Patterson also sees Lectrosonics’ durability as consistently second to none over the decades. “I have owned many different recorders, mixing boards, favorite boom mics, and lavaliers. But the one brand I’ve never wavered on is Lectrosonics. It has never failed me in tens of thousands of hours use, all day, every day, all around the world. Whether in the blazing heat of the California deserts, the freezing cold of an all-nighter in a Chicago winter, the jungles of Africa, or the pyramids of Giza. Whether dropped, dunked, or abused in every conceivable way, they’ve continued to perform at the highest level.”

Even though Patterson has now traded such harsh conditions for the relative calm of the college lecture hall, he evangelizes the gear that stood up to those conditions to his students. “In my upper-level undergrad and graduate production classes, I demonstrate and convince them to use Lectrosonics on their films. Once they do, they’re hooked. If you went to culinary school at Le Cordon Bleu, you wouldn’t train with a toy Easy Bake Oven.”

About Lectrosonics

Well respected within the film, broadcast, and theatre technical communities since 1971, Lectrosonics wireless microphone systems and audio processing products are used daily in mission-critical applications by audio engineers familiar with the company’s dedication to quality, customer service, and innovation. Lectrosonics received an Academy Scientific and Technical Award for its Digital Hybrid Wireless® technology and is a US manufacturer based in Rio Rancho, New Mexico. Visit the company online at www.lectrosonics.com. For spare parts and a full line of accessories, visit the company’s online store: Lectrosonics U.S. Online Accessory Store.

Why does Gary Patterson coach at Texas? Tracing TCU legend's switch to Longhorns

Gary Patterson is the all-time winningest coach at TCU. He has a statue on campus. He led the program through four conferences in 22 seasons with the Horned Frogs.Now he'll be on the other sideline when No. 4 TCU takes on No. 18 Texas on Saturday. Patterson is on the Longhorns' staff as a special assistant to head coach Steve Sarkisian. Patterson will be on the sideline for Saturday's game, too.Will this be a "revenge game" for the former Horned Frogs coach?"Gary works 24/7 to beat anybody," ...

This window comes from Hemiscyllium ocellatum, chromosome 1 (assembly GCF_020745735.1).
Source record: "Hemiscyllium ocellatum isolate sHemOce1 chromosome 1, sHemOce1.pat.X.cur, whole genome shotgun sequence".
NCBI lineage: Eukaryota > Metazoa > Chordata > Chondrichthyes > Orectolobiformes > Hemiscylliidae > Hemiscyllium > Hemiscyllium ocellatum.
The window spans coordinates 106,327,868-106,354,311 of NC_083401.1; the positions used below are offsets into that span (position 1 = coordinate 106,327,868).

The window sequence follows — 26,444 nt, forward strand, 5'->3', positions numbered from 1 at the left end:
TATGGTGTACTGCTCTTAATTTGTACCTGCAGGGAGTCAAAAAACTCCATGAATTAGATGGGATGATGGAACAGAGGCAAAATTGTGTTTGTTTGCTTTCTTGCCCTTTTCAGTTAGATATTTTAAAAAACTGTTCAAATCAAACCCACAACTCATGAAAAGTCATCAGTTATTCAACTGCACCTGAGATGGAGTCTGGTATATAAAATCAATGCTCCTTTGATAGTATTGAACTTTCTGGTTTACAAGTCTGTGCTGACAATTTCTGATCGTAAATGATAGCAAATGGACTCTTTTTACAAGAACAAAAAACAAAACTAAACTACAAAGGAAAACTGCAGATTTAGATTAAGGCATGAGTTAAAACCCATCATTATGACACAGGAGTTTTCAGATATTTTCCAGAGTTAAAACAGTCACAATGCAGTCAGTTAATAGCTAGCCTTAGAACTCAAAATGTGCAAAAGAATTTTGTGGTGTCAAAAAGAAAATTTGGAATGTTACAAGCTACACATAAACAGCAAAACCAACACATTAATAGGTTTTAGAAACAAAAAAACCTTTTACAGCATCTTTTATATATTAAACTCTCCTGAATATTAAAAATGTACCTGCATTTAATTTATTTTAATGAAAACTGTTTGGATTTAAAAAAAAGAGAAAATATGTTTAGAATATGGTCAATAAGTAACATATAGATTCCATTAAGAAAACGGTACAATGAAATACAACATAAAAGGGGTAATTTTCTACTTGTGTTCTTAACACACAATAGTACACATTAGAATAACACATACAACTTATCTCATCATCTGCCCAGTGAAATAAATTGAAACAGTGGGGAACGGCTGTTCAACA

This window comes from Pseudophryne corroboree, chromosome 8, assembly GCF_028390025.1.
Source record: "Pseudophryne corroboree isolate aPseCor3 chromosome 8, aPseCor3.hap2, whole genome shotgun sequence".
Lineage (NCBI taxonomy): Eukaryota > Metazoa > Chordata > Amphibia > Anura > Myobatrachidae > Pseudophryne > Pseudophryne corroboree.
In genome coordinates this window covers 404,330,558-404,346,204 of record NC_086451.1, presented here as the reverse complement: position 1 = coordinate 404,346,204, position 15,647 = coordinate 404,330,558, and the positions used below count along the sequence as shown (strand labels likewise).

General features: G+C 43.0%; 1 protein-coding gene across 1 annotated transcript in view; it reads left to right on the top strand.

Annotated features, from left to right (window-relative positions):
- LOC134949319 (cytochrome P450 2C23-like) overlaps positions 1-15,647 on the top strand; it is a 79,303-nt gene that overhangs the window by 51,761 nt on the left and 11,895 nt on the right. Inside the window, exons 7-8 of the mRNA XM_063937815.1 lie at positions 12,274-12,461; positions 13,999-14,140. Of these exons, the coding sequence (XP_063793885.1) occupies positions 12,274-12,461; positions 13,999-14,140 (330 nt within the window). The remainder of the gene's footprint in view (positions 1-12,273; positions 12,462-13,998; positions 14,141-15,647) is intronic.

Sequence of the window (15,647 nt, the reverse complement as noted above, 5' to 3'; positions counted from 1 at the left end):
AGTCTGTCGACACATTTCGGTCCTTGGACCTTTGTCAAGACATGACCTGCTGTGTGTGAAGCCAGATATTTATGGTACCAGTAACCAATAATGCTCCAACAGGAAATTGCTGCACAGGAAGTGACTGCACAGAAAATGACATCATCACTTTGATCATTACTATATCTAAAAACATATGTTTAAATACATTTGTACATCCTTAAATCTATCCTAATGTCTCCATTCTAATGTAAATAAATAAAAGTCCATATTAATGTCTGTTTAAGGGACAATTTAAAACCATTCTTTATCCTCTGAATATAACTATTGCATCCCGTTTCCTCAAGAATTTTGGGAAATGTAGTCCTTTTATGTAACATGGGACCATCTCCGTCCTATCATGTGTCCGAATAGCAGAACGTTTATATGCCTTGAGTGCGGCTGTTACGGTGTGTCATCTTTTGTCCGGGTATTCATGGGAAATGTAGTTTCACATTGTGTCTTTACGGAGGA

Gary Patterson is the all-time winningest coach at TCU. He has a statue on campus. He led the program through four conferences in 22 seasons with the Horned Frogs.

Now he'll be on the other sideline when No. 4 TCU takes on No. 18 Texas on Saturday. Patterson is on the Longhorns' staff as a special assistant to head coach Steve Sarkisian. Patterson will be on the sideline for Saturday's game, too.

Will this be a "revenge game" for the former Horned Frogs coach?

"Gary works 24/7 to beat anybody," Sarkisian said via 247Sports.com. "He's got an unbelievable work ethic about him. This week hasn't been any different."

It's still going to evoke feelings for both sides – especially TCU fans – given Patterson's history with the program.

MORE: Max Duggan has earned the spotlight at TCU

A look at Patterson's history with TCU, how he ended up in Texas and how those paths will cross on Saturday.

Gary Patterson's TCU record

Patterson arrived at TCU in 1998 and served as the defensive coordinator under Dennis Franchione until 2000, when he took over as interim coach.

Patterson stuck as the head coach – and he compiled a 181-79 record with the Horned Frogs. TCU moved from the WAC to Conference-USA in Patterson's first full season in 2001, and he guided the incremental rise of the program from BCS buster in the Mountain West Conference to full-time Big 12 member.

In that rise, TCU won the Conference-USA championship (2002), four Mountain West championships (2005, 2009-11) and the Big 12 championship (2014). Not many coaches can claim that at one school.

Gary Patterson's best seasons

Patterson led the Horned Frogs to six top-10 finishes from 2008-17, and three seasons stick out more than the rest.

The Horned Frogs finished 12-0 and won the Mountain West Conference championship, and that regular season included non-conference victories at Virginia and Clemson.

This was during the BCS, and the Horned Frogs No. 4 in the final BCS standings. TCU faced fellow unbeaten BCS buster Boise State in the Fiesta Bowl, and the Broncos won 17-10.

MORE: Betting trends to know ahead of TCU-Texas

The Horned Frogs – led by senior quarterback Andy Dalton – were even better the following season. They finished 12-0 again with victories against No. 24 Oregon State and No. 6 Utah. TCU was one of three unbeaten teams in the final BCS standings and finished No. 3 behind No. 1 Auburn and No. 2 Oregon.

The Horned Frogs had to settle for the Rose Bowl, where they beat No. 4 Wisconsin 21-19 to cap off a perfect 13-0 season.

TCU's third season in the Big 12 was the first year of the College Football Playoff, and the Horned Frogs finished 11-1 in the regular season. The only loss was a 61-58 loss to No. 5 Baylor on Oct. 11.

The Horned Frogs were No. 3 entering the final weekend of the season, but they slipped to No. 6 in the final rankings despite a 55-3 victory against Iowa State. Florida State, Ohio State and Baylor all jumped the Frogs in the final week. Eventual national champion Ohio State went to the CFP instead.

TCU closed its 12-1 season with a 42-3 victory against No. 3 Ole Miss in the Chick-fil-A Peach Bowl.

Why was Gary Patterson fired?

Patterson resigned at TCU on Oct. 31, 2021. According to the ESPN.com report, "school officials asked Patterson to finish the season, but he declined."